Monster Family, 2018.
Directed by Holger Tappe.
Featuring the voice talents of Emily Watson, Jason Isaacs, Nick Frost, Jessica Brown Findlay, and Catherine Tate.
Count Dracula (Jason Isaacs) is lonely, with only his trio of musical bats for company, so when Emma Wishbone (Emily Watson) shows him some kindness, he puts his plans of world domination on hold to try and win her heart by turning her dysfunctional family into your favourite movie monsters; a vampire, a mummy, Frankenstein, and the Wolfman.
Being overly critical of animated fare is tough, especially when you’re not the target audience, but even with that caveat, Monster Family is a derivative bore that will fail to entertain all but those with a predilection for fart jokes.
While watching Monster Family, it’s worth noting that the genre landscape has changed. It’s not like you have to wait six months for an animated movie because of the painstaking process involved, a computer can knock them out in weeks. As such, even Pixar make the odd duffer (The Good Dinosaur, Cars 2), but that doesn’t mean you can be lazy by relying on the cinema as surrogate parent audience, because the competition is tough.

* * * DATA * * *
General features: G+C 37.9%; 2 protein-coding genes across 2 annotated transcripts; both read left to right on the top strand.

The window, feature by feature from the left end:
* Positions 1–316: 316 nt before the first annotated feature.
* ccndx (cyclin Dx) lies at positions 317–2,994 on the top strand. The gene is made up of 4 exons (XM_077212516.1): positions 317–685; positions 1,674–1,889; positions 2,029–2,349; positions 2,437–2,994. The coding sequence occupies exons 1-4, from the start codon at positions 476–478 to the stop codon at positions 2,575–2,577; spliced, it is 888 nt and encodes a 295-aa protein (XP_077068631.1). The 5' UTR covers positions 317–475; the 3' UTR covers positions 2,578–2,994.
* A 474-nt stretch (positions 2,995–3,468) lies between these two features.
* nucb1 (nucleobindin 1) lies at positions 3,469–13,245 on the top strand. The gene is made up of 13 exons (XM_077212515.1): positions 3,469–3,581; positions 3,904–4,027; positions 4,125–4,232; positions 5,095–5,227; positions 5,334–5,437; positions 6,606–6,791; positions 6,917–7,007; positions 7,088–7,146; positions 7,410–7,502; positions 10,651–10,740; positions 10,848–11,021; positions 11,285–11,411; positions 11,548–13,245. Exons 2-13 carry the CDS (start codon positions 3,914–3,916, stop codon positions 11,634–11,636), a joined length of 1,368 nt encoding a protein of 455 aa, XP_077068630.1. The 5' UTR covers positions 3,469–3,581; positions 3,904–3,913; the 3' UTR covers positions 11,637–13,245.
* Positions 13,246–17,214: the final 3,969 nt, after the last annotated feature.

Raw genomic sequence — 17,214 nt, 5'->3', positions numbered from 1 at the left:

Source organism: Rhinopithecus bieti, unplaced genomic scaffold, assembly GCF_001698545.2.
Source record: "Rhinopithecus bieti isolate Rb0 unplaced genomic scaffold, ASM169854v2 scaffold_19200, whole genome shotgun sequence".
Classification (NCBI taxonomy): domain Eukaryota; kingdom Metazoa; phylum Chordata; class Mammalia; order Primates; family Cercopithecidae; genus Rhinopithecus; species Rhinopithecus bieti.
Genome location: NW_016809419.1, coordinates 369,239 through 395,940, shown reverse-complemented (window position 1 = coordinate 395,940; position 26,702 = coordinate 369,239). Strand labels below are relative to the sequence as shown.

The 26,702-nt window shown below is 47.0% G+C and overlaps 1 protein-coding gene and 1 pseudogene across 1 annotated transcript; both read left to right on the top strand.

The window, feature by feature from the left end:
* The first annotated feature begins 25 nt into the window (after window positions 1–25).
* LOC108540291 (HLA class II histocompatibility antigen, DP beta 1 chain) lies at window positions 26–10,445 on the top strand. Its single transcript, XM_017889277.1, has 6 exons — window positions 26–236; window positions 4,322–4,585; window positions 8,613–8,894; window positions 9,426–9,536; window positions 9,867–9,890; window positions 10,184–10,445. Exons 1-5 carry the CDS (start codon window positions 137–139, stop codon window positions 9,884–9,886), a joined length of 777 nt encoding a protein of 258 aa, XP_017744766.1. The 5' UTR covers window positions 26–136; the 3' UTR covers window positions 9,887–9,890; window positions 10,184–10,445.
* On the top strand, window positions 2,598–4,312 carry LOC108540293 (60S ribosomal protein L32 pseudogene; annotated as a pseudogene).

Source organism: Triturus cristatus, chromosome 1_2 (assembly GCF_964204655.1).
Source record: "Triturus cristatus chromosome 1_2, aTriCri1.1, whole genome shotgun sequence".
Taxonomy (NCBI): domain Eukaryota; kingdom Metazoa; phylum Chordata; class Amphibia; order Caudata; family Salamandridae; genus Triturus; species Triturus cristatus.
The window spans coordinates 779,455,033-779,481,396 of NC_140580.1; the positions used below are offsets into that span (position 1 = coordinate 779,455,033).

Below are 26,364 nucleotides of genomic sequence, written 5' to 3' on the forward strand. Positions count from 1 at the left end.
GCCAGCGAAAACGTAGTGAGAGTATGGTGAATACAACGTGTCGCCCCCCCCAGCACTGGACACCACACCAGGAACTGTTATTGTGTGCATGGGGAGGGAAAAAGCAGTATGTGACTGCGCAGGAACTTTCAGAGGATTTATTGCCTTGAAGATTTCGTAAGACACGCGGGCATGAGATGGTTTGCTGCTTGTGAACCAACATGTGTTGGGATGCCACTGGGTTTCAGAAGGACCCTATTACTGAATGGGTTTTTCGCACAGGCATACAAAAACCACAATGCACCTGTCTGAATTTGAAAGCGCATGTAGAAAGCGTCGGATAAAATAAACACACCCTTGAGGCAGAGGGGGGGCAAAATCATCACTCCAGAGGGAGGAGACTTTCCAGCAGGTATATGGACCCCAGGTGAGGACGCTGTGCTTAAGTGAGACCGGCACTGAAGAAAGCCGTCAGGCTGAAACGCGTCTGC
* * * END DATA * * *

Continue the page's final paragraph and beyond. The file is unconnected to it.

Monster Family’s biggest crime is that it doesn’t try hard enough to be unique. The animation is polished and clean, but it never feels that cinematic, with very little to distinguish it from a Saturday morning half-hour show.
Obvious comparisons will be made with Hotel Transylvania, but it’s the Shrek franchise from which this borrows the most; isolated unlovable beast with comedy sidekicks, falls for a lady who can see through his false bravado. It even ends with Pharrell’s Happy, which was used so memorably in Despicable Me 2, and only serves to remind you that this isn’t half the film the Illumination blockbuster was.
The characters are also largely forgettable, with very little complexity. They’re a role call of the most basic animated archetypes; daughter fawning over the cool kid at school, the geeky younger brother who embarrasses her, and a dad who’s struggling to be the man his family need him to be. Originality is as scarce as a decent gag.
Bringing the characters to life are a series of gratingly earnest voiceovers, with only Jason Isaacs sounding as though he’s having any fun with it, but then Dracula doesn’t really appear until about 40mins in, and even then his narrative involves enforcing Stockholm syndrome on a married woman, which is just plain weird.
Even as you keep reminding yourself that it’s only for kids, when stacked up against the similarly themed Paddington movies, the charmless Monster Family is found wanting in almost every department.
Flickering Myth Rating – Film:★ ★ / Movie: ★ ★